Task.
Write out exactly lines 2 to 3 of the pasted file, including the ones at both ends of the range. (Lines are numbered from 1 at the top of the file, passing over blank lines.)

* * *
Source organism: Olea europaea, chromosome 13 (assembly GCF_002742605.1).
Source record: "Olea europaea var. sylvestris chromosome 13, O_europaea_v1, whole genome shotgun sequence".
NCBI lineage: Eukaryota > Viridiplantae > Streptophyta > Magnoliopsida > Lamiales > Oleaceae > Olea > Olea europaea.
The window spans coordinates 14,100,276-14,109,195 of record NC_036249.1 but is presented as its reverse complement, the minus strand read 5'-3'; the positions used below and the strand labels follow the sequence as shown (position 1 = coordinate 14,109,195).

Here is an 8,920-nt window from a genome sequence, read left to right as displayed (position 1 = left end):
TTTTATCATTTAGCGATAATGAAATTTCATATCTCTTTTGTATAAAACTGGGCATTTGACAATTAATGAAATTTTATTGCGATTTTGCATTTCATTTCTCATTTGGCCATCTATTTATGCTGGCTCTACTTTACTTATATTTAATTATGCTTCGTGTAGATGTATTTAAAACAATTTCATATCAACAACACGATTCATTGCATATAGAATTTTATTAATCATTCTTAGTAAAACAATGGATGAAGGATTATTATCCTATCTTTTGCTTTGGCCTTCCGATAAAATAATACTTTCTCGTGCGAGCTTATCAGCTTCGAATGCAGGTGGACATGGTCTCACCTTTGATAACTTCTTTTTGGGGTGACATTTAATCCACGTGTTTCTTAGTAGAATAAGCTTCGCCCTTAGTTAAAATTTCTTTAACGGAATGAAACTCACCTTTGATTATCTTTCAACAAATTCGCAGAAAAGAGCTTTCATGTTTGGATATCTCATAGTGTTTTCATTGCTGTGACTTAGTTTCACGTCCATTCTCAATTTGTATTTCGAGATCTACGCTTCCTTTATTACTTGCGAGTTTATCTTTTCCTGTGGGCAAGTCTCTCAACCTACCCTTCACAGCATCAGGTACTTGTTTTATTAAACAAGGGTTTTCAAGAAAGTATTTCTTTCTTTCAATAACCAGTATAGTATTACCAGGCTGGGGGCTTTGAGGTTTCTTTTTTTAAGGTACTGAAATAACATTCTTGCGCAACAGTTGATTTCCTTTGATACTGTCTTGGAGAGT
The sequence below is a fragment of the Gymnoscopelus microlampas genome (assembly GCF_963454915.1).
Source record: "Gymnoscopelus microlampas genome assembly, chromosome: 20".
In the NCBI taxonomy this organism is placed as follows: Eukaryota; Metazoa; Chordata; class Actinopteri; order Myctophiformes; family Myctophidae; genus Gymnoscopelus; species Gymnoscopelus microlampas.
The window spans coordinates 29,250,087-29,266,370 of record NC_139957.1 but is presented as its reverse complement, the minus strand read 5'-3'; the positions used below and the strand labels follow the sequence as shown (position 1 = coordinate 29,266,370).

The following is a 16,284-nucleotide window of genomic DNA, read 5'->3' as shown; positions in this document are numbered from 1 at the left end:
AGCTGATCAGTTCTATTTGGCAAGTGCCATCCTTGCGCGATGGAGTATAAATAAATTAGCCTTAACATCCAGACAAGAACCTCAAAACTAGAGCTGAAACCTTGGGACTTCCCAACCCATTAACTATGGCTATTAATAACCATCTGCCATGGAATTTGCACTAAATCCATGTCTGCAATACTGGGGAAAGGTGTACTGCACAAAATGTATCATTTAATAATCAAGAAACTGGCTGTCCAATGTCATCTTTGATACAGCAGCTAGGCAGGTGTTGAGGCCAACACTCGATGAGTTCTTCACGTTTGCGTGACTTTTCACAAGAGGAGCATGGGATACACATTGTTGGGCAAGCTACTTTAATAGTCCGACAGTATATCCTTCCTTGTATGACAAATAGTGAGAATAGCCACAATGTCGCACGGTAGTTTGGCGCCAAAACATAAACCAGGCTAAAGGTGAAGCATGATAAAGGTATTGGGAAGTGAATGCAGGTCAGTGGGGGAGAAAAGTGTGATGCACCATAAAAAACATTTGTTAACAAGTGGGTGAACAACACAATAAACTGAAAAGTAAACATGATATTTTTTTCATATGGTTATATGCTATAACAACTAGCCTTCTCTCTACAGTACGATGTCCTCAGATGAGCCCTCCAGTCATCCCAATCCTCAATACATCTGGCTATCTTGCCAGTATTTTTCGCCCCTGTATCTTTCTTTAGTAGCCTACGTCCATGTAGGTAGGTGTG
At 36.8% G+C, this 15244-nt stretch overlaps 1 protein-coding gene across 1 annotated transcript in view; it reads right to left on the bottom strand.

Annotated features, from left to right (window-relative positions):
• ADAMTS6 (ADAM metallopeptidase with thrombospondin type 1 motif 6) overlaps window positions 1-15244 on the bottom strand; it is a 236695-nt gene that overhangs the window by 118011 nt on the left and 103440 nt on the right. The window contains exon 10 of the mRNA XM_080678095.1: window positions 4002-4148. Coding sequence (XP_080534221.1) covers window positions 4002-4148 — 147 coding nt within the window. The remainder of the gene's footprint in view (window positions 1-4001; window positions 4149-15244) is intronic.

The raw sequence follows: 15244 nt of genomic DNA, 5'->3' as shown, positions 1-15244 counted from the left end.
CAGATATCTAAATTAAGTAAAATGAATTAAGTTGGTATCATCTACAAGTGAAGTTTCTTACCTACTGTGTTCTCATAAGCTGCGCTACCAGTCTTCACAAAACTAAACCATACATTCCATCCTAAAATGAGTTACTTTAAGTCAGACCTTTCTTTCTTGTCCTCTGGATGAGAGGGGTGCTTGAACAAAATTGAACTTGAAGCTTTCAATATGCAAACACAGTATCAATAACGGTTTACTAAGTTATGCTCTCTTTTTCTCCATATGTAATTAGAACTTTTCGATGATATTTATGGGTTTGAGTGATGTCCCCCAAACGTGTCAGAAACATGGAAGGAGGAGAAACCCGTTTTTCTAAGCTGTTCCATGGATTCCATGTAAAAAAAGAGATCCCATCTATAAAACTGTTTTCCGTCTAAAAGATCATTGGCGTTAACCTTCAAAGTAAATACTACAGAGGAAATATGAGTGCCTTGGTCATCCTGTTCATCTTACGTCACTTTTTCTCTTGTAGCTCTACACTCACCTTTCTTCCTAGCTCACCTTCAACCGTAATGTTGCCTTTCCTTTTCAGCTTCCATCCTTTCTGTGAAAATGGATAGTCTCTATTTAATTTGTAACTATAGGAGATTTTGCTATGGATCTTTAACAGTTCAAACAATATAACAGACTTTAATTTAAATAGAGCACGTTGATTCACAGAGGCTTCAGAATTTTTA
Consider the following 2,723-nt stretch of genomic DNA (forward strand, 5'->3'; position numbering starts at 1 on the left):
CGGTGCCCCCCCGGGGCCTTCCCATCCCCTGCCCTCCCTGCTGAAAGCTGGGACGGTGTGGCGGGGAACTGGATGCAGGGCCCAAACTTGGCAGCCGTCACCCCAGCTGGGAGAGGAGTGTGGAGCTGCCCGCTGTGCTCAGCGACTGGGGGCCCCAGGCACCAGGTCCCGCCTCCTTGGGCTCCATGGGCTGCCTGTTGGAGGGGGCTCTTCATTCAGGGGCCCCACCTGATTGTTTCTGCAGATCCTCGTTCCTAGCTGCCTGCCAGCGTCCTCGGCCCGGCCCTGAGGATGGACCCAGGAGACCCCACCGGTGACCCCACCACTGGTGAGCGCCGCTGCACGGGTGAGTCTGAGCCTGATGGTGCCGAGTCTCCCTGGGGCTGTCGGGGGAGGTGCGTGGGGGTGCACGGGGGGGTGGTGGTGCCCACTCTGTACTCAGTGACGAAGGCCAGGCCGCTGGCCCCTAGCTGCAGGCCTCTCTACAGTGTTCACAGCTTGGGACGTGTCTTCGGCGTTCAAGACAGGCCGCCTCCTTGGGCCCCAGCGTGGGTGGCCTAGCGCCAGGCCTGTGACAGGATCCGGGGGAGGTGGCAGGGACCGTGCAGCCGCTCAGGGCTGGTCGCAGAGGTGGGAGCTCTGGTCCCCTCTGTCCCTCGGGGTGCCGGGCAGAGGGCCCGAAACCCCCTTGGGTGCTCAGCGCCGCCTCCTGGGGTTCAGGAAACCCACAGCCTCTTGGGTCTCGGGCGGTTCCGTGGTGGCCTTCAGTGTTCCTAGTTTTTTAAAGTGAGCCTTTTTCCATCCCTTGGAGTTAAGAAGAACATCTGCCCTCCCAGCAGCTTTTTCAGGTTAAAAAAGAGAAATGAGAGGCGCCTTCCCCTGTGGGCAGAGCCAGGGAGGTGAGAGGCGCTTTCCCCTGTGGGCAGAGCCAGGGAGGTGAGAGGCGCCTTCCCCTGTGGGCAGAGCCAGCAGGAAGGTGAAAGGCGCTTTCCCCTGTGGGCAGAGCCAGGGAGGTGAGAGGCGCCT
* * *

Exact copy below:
Source record: "Olea europaea var. sylvestris chromosome 13, O_europaea_v1, whole genome shotgun sequence".
NCBI lineage: Eukaryota > Viridiplantae > Streptophyta > Magnoliopsida > Lamiales > Oleaceae > Olea > Olea europaea.